I don't think that I can tell you how to be a better leader because I don't think about myself as a leader concerning horses. In my opinion there are some things that are important for horses to feel comfortable with us but to be a leader in every situation seems to be not so important.
With most horses I have experienced that it is not the human they are uncomfortable with (as long as the human doesn't harm them) but the environment or the situation in which the human leads the horse.
Now I can imagine to different ways to approach environment and situations the horse is uncomfortable with. First, I can learn how to handle a anxious and nervous horse, how I can communicate that everything is fine so that the horse has no reason to be afraid. Second, I can help the horse to handle situations in which it feels uncomfortable.
One thing I established in my mind and in my interaction with horses is that they don't have to stay in an environment or a situation that makes them feel uncomfortable. They are free to go back to where they feel comfortable again. For example when we are on a walk and the horse refuses to go on because it's scared - then I let it turn around and choose where it feels secure again even if this means going back to the herd. The same works for every other place (like the arena) and situation.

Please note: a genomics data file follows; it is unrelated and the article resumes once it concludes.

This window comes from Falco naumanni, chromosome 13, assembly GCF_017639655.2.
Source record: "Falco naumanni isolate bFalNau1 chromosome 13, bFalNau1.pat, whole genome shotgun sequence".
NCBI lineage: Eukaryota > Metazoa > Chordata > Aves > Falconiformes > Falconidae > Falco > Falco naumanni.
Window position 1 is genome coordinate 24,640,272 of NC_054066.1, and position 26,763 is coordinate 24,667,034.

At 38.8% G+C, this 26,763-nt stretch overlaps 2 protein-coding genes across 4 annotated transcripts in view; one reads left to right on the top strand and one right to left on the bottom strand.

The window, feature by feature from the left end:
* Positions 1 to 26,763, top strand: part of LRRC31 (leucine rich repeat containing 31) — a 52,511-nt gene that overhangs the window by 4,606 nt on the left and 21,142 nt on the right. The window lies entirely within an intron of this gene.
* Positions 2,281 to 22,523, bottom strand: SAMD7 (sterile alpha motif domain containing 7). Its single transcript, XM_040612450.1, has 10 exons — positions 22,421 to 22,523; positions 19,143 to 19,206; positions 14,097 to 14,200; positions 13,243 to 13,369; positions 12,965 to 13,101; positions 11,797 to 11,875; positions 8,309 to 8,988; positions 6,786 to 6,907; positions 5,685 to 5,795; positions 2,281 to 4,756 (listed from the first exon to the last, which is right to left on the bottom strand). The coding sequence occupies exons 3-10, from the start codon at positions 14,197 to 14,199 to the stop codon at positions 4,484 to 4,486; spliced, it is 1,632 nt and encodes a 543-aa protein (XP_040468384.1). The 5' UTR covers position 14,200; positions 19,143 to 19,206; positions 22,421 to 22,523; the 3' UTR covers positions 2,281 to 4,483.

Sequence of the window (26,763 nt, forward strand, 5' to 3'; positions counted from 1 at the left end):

This shows the horse that being with me does not mean it gets caught into a situation it cannot get out easily again. It is easier to go through a door into a dark unknown room when the door stays open behind you, only in case something unespected happens
, and I think that is how it's like for our horses. I want the horses to trust me that they are in charge of themselves, not me.
When a horse cannot relax after a scary situation happened then I suppose that it still doesn't feel comfortable with the situation/environment. When this happens in the arena, I would open the gate an let the horse choose where it wants to be, rather than trying to calm the horse down by myself, especially when the horse isn't able to focus on me. After the horse is relaxed again, I ask it to approach the scary object or environment again and I reward the horse for looking at it or moving towards it (even from a long distance). Then it can see for himself that it isn't as scary as it thought before.
It would be interesting to know what kind of things get her to freak out? In which situations does this happen?
And it would be nice if you introduced yourself and your horse in the introduction section
, you seem to have a interesting mare and a great interaction.